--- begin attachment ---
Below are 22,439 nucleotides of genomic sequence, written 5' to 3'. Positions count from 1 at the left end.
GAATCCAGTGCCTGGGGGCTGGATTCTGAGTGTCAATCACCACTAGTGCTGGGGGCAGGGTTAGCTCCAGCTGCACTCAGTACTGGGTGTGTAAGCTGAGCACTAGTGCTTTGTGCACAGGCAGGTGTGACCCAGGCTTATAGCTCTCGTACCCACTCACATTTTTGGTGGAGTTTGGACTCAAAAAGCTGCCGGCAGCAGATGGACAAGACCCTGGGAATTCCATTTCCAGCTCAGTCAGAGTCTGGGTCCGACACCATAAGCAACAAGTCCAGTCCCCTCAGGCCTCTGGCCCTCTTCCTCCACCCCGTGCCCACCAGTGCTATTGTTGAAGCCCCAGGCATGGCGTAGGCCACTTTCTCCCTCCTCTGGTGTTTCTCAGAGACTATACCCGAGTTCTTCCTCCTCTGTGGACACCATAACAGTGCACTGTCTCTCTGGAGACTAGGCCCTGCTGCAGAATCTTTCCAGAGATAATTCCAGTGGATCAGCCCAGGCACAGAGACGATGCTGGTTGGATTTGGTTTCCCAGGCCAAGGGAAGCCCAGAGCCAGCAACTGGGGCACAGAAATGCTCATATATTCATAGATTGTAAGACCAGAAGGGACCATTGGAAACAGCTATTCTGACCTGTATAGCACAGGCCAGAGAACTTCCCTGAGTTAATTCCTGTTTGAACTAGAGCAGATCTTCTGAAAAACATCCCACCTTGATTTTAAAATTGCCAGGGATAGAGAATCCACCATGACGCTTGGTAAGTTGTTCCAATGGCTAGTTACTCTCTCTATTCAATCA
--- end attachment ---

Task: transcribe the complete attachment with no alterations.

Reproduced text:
Below are 22,439 nucleotides of genomic sequence, written 5' to 3'. Positions count from 1 at the left end.
GAATCCAGTGCCTGGGGGCTGGATTCTGAGTGTCAATCACCACTAGTGCTGGGGGCAGGGTTAGCTCCAGCTGCACTCAGTACTGGGTGTGTAAGCTGAGCACTAGTGCTTTGTGCACAGGCAGGTGTGACCCAGGCTTATAGCTCTCGTACCCACTCACATTTTTGGTGGAGTTTGGACTCAAAAAGCTGCCGGCAGCAGATGGACAAGACCCTGGGAATTCCATTTCCAGCTCAGTCAGAGTCTGGGTCCGACACCATAAGCAACAAGTCCAGTCCCCTCAGGCCTCTGGCCCTCTTCCTCCACCCCGTGCCCACCAGTGCTATTGTTGAAGCCCCAGGCATGGCGTAGGCCACTTTCTCCCTCCTCTGGTGTTTCTCAGAGACTATACCCGAGTTCTTCCTCCTCTGTGGACACCATAACAGTGCACTGTCTCTCTGGAGACTAGGCCCTGCTGCAGAATCTTTCCAGAGATAATTCCAGTGGATCAGCCCAGGCACAGAGACGATGCTGGTTGGATTTGGTTTCCCAGGCCAAGGGAAGCCCAGAGCCAGCAACTGGGGCACAGAAATGCTCATATATTCATAGATTGTAAGACCAGAAGGGACCATTGGAAACAGCTATTCTGACCTGTATAGCACAGGCCAGAGAACTTCCCTGAGTTAATTCCTGTTTGAACTAGAGCAGATCTTCTGAAAAACATCCCACCTTGATTTTAAAATTGCCAGGGATAGAGAATCCACCATGACGCTTGGTAAGTTGTTCCAATGGCTAGTTACTCTCTCTATTCAATCA